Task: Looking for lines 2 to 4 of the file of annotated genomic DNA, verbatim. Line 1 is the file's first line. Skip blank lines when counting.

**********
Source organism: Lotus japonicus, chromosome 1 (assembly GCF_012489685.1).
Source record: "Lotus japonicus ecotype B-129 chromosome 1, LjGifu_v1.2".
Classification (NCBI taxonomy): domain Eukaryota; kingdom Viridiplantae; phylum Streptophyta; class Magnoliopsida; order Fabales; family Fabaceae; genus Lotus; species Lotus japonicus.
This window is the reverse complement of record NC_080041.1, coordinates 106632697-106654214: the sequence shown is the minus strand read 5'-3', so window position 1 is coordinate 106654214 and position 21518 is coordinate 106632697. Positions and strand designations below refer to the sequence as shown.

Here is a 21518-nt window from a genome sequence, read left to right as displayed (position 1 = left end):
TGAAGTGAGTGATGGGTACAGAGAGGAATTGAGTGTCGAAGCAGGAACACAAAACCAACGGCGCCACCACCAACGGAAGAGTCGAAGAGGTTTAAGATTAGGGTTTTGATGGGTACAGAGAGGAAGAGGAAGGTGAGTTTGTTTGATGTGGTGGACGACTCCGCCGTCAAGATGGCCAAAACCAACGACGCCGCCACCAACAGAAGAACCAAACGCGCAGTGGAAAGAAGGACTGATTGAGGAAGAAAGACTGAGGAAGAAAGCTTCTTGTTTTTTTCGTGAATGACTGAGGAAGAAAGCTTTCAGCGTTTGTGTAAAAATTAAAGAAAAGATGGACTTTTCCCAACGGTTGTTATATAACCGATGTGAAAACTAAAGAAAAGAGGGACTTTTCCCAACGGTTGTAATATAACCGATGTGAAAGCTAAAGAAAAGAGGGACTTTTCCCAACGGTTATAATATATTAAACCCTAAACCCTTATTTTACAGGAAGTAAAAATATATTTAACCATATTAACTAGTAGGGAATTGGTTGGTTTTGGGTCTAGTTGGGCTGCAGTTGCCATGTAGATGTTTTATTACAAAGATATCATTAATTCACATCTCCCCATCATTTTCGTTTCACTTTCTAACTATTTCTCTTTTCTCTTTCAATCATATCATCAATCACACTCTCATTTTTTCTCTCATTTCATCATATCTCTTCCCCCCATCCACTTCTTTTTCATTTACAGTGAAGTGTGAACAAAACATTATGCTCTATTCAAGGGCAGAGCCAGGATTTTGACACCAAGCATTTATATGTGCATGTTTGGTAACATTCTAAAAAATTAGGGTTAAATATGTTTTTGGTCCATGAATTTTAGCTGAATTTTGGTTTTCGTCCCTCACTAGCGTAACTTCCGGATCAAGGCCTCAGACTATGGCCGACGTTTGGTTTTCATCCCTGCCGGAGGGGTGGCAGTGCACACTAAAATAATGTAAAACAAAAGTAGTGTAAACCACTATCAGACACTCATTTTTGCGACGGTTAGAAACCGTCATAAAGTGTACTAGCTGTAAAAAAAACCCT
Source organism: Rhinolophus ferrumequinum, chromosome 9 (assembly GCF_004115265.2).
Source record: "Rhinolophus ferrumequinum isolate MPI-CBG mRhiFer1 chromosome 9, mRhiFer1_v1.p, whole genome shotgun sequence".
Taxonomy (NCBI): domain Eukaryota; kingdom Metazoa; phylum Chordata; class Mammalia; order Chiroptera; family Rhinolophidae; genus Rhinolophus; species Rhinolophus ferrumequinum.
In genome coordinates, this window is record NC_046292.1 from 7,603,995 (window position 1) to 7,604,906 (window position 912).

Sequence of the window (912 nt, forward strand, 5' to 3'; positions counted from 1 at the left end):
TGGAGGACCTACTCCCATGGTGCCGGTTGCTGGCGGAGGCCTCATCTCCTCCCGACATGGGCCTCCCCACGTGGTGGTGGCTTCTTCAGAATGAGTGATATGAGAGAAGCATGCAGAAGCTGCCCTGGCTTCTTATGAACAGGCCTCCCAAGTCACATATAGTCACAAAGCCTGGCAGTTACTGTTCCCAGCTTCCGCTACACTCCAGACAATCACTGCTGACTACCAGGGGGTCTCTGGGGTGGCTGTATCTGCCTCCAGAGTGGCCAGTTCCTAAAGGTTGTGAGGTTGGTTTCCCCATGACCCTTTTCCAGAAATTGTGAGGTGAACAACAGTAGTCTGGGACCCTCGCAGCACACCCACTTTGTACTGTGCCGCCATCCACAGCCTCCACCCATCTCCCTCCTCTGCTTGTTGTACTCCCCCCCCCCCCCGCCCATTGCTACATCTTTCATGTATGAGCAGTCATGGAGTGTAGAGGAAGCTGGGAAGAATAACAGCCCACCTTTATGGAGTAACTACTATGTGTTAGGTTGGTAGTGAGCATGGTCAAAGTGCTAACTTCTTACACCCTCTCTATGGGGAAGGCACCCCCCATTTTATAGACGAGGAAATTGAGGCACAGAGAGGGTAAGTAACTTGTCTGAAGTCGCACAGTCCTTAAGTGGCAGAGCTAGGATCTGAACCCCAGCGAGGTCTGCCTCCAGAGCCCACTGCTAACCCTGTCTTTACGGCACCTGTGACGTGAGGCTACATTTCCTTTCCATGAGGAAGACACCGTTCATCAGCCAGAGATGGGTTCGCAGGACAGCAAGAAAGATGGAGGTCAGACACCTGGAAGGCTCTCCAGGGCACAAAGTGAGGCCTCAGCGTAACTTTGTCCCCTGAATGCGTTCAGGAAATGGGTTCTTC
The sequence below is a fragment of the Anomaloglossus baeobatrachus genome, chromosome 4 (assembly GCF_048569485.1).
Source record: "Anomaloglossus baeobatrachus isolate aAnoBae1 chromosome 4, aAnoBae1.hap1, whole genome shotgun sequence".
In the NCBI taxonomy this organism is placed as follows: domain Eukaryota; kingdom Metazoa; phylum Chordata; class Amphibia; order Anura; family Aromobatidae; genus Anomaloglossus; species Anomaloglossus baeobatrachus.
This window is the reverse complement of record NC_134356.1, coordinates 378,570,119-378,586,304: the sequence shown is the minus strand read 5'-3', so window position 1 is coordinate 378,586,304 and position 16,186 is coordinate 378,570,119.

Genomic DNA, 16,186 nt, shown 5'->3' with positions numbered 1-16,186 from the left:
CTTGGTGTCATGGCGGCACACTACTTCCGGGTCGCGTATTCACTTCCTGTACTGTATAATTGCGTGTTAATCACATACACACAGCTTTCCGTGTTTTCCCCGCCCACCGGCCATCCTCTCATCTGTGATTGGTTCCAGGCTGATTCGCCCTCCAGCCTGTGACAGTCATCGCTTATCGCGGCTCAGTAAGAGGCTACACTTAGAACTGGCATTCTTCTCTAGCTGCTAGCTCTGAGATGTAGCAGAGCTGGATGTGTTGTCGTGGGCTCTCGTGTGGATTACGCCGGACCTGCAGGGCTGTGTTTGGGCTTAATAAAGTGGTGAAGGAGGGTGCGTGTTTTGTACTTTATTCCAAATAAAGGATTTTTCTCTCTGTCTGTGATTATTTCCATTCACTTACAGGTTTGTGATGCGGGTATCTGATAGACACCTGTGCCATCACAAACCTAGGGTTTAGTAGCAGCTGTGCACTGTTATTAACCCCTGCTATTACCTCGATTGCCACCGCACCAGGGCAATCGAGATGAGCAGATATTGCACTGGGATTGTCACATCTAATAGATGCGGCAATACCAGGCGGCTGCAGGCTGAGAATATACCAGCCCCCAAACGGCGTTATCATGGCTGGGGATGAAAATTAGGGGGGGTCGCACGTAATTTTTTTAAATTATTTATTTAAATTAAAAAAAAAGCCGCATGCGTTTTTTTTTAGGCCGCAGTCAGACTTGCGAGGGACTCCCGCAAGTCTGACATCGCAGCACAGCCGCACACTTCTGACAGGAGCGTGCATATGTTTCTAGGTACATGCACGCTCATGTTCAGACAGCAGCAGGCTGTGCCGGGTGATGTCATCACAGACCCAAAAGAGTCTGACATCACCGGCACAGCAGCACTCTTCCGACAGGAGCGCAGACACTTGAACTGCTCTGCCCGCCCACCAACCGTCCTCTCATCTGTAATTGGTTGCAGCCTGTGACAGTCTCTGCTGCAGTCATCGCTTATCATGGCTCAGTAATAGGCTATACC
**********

Source record: "Lotus japonicus ecotype B-129 chromosome 1, LjGifu_v1.2".
Classification (NCBI taxonomy): domain Eukaryota; kingdom Viridiplantae; phylum Streptophyta; class Magnoliopsida; order Fabales; family Fabaceae; genus Lotus; species Lotus japonicus.
This window is the reverse complement of record NC_080041.1, coordinates 106632697-106654214: the sequence shown is the minus strand read 5'-3', so window position 1 is coordinate 106654214 and position 21518 is coordinate 106632697. Positions and strand designations below refer to the sequence as shown.